Intel Xeon Phi architecture and programming

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Intel MIC (Many integrated Cores)
architecture and programming
• The content of this lecture is from the
following sources:
– Intel® Xeon Phi™ Coprocessor System Software
Developers Guide (http://software.intel.com/en-us/articles/intel-xeon-phi-coprocessorsystem-software-developers-guide)
– Intel® Xeon Phi™ Coprocessor Developer's Quick
Start Guide (http://software.intel.com/en-us/articles/intel-xeon-phi-coprocessor-developers-quickstart-guide).
– Using the Intel Xeon Phi from TACC
(https://www.tacc.utexas.edu/c/document_library/get_file?uuid=c7a40a46-a51a-4607-b8b2234647a3bc40&groupId=13601)
Background
• Components for exa-scale systems
– Conventional components (x86-based)
• Japan’s K machine (Current No. 4)
• 10PF rumored for $1.2 billion
• High power budget
– 12.3 MW for 10PF
– IBM Sequoia (Bluegene/Q): 7.9MW for 16.3PF
– Needs lower power and low cost components?
What are the general approaches?
Background
• Needs lower power and low cost
components? What are the general
approaches?
– Using lower power chips
• State-of-the-art, IBM Bluegene, 1.6GHz powerPC chips
– 2Gflops/Watt  10MW for 20PF: this is the state of the art
today for machine built with regular CPUs.
• This approach to the extreme: using arm-based CPUs
(normally for cellphones).
• Major advantage: the programming paradigms remain
the same.
Background
• Needs lower power and low cost components?
What are the general approaches?
– Using accerlerators
• Using custom design chips to reduce power per operation.
• Typically, maximizing the number of ALUs and reducing
everything else (cache, control units).
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Small cores .vs. big cores (conventional CPU)
GPU (nVidia, AMD)
FPGA
Fusion (AMD)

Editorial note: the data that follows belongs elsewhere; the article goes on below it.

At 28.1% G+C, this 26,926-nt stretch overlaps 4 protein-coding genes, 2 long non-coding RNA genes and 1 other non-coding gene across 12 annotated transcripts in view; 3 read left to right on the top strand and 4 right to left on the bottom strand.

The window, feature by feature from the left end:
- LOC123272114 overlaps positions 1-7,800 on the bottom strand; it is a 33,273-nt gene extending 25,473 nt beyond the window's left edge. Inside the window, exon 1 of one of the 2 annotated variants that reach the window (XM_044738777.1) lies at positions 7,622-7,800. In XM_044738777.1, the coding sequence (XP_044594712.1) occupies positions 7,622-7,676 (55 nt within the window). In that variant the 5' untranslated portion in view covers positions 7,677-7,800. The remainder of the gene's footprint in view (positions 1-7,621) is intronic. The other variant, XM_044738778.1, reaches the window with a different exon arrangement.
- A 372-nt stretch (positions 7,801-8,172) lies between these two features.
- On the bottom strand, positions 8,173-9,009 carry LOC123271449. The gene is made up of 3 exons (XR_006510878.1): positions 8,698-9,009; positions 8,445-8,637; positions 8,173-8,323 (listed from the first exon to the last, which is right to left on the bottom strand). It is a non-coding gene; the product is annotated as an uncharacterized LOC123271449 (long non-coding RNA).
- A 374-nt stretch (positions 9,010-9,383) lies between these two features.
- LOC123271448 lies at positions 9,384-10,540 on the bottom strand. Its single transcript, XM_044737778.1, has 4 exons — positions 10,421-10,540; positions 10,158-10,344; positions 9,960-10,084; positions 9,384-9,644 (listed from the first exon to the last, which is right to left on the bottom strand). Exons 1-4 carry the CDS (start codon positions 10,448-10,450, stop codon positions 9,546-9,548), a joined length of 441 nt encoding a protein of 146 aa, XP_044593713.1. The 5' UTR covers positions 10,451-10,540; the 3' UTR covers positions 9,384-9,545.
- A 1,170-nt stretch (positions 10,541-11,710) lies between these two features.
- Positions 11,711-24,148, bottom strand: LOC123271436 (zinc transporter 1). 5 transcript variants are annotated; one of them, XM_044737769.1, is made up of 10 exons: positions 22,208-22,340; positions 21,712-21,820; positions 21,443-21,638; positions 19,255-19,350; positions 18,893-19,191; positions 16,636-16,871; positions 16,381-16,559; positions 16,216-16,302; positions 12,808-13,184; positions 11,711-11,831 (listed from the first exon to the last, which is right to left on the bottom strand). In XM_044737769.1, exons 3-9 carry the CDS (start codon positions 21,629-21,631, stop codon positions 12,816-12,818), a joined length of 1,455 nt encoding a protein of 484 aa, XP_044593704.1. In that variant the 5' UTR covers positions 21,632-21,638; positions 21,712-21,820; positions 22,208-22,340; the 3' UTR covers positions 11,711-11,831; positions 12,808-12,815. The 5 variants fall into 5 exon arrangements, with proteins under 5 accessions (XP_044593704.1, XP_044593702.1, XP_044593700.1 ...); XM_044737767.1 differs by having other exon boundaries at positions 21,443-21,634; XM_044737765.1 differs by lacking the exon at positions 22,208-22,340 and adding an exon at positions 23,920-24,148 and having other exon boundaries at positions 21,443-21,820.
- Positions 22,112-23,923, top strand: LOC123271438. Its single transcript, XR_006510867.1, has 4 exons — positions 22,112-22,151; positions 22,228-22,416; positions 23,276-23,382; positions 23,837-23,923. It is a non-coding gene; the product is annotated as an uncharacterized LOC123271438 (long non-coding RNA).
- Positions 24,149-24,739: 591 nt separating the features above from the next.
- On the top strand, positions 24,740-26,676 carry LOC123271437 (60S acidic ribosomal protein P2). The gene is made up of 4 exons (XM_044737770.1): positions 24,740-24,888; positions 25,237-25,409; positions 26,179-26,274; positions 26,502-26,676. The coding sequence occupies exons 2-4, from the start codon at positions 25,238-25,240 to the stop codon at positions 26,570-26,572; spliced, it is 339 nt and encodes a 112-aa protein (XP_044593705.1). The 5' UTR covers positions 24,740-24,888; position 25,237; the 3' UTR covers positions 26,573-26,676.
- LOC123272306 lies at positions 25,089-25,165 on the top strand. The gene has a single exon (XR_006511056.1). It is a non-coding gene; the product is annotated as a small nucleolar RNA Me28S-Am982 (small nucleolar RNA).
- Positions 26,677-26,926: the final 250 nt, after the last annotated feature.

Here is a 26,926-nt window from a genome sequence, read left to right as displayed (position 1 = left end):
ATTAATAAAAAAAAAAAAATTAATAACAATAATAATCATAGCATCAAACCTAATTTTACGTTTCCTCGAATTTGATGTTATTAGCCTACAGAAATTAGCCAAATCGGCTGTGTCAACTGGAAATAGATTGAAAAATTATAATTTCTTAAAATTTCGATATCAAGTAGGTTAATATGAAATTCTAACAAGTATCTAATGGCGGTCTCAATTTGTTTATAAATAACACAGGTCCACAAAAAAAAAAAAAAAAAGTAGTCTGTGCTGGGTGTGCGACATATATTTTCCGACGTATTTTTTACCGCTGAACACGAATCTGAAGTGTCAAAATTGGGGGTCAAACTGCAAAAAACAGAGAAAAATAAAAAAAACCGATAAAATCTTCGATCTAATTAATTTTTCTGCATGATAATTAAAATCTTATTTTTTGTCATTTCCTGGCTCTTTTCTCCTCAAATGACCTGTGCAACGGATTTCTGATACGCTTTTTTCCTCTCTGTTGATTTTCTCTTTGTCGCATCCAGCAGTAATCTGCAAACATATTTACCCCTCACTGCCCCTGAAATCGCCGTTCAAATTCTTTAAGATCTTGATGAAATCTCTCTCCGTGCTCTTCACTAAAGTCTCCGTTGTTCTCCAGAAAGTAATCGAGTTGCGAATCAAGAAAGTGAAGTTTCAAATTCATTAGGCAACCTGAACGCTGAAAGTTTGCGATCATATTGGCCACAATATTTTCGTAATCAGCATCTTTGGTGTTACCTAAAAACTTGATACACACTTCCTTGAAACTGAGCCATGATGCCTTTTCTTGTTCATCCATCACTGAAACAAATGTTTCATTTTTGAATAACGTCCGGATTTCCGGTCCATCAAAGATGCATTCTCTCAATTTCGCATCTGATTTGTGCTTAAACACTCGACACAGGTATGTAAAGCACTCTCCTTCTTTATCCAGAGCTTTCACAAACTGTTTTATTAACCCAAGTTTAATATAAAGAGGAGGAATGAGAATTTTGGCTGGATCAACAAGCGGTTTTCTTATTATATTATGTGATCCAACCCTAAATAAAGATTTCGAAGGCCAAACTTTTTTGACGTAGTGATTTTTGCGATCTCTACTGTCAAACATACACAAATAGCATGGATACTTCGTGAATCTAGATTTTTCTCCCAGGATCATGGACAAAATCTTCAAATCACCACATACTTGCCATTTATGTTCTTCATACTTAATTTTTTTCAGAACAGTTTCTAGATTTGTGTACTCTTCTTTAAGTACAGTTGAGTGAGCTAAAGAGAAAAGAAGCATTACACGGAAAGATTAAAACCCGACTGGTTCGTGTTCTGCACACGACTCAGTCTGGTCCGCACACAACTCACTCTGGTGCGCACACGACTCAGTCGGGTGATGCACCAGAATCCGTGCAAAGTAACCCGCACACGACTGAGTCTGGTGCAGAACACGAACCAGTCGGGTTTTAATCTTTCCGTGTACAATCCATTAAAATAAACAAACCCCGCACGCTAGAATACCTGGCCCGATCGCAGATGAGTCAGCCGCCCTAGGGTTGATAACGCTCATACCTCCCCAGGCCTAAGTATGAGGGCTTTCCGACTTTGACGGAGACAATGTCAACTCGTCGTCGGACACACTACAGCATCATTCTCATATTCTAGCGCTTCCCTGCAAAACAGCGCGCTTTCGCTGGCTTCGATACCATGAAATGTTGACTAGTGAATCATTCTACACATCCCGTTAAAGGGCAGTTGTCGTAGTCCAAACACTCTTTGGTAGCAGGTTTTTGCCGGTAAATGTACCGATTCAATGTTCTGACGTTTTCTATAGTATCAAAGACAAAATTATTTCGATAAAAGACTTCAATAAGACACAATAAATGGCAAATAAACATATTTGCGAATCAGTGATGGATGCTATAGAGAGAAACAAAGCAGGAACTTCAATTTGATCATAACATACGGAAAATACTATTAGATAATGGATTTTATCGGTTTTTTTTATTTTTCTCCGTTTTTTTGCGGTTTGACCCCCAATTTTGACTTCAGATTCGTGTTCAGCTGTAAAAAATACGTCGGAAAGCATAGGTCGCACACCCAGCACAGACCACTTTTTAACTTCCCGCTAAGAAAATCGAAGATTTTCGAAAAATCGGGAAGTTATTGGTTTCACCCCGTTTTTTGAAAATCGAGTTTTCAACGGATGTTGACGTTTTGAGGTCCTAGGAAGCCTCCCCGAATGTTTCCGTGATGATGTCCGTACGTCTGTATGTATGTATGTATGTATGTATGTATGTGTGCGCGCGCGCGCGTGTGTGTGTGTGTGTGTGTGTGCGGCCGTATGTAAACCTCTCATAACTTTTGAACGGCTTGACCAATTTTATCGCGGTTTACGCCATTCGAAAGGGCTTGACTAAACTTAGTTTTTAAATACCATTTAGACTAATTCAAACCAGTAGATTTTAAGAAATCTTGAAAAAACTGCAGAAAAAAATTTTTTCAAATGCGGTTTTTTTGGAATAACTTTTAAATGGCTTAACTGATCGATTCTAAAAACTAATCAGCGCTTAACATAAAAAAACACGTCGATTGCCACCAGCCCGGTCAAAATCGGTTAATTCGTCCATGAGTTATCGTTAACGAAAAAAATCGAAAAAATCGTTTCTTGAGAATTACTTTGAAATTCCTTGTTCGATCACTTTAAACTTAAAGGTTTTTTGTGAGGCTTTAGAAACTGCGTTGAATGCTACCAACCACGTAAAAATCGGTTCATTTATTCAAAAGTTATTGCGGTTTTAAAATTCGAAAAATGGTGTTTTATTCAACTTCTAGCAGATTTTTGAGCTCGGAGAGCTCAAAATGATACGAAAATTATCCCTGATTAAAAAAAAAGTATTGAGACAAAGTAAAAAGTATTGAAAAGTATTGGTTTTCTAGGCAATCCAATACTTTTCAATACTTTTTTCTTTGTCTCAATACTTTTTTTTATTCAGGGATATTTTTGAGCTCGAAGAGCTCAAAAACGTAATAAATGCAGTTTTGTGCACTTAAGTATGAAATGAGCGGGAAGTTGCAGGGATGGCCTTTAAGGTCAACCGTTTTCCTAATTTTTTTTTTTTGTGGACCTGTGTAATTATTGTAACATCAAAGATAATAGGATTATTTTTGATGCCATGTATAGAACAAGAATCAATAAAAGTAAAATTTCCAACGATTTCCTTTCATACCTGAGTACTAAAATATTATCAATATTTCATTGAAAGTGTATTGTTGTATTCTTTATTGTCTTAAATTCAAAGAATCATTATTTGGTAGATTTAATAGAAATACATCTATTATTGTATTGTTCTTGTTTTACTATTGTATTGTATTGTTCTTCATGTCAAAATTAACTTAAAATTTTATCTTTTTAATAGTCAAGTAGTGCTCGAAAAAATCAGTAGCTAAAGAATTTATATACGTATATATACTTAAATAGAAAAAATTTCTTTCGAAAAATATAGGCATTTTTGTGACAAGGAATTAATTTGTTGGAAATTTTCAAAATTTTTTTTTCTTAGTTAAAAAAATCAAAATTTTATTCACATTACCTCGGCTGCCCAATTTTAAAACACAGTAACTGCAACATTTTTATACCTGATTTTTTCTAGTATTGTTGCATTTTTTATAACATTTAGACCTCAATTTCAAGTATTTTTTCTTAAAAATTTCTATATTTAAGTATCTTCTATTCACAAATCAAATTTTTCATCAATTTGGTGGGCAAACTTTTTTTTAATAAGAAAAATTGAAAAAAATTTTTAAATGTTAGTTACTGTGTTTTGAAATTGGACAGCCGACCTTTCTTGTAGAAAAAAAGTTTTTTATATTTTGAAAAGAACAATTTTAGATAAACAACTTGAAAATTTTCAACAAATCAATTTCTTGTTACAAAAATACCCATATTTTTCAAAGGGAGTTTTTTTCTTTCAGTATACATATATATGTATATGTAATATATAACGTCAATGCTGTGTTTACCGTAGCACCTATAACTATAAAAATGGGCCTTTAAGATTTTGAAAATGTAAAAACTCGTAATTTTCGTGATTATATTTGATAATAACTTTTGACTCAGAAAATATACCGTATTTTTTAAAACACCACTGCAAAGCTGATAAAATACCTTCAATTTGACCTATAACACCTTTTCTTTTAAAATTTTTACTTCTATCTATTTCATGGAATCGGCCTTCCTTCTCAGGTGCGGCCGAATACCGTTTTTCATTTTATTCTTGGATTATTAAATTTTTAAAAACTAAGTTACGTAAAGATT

• The programming paradigms need to change (e.g. CUDA and
OpenCL).
• Example: Top 10 supercomputers in the Green500 list all use
GPUs, can reach close to 4Gflops/Watt.
Background
• Needs lower power and low cost components?
What are the general approaches?
– Using accerlerators
• Intel’s approach: MIC, medium cores
• Can keep the programming paradigms or use GPU
programming paradigms.
– Anything works for GPU should work for MIC
– Can also use traditional approach (e.g OpenMP)
• Trade-off: the number of cores is relatively small
– Current core count: multi-core processors (16 cores), MIC (61
cores), GPU (thousands).
• Tianhe-2, 33.86PF at 17.6MW (24MW peak), $390M, 42th
in the green500 list (1.41Gflops/Watt).
Intel’s MIC approach high level idea
• Leverage x86 architecture
• Simpler x86 cores
– reduce control (e.g. out of order execution) and cache
– More for floating point operations (e.g. widened SIMD
unit)
• Using existing x86 programming models
• Keep cache-coherency protocol
• Implement as a separate device (connect to PCI-E
like GPU).
• Fast memory (GDDR5)
Xeon Phi
• Xeon Phi is the first product of Intel MIC architecture
– A PCI express card
– Running a stripped down Linux operating system
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A full host with a file system – one can ssh to the Xeon Phi hosts
(typically by ‘ssh mic0’ from the host machine), and run programs.
Same source code, compiled with –mmic for the Xeon phi.
– 1.1 GHz, 61 cores, 1.074TF peak (double precision).
• Tianhe-2 (No. 1) current is built with Intel Xeon and Xeon
Phi
– 16000 nodes with each node having 2 Xeon’s and 3 Xeon phi’s
– 3,120,000 cores total
– 33PF at 17.6 MW -- similar to bluegene/Q’s power efficiency.
Xeon phi architecture
•
61 cores
– In-order, short pipeline
– 4 hardware threads per
core
– 512 bit vector unit
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512-bit vector unit
Connected by two 1024 bit rings
Full cache coherence
Standard x86 shared memory programming.
Xeon phi core
• 1GHz
• X86 ISA, extended with
64-bit addressing
• 512 bit vector
processing unit (VPU):
SIMD vector instructions
and registers.
• 4 hardware threads
• Short pipeline – small
branch mis-prediction
penalty
Xeon phi core, some more details
Programming MIC-based systems
• Assumption: a regular CPU + a MIC
• The MIC host can be treated as an
independent linux host with its own file
system, three different ways that a MIC-based
system can be used.
– A Homogeneous system with hybrid nodes
– A homogeneous system with MIC nodes
– A heterogeneous network of homogeneous nodes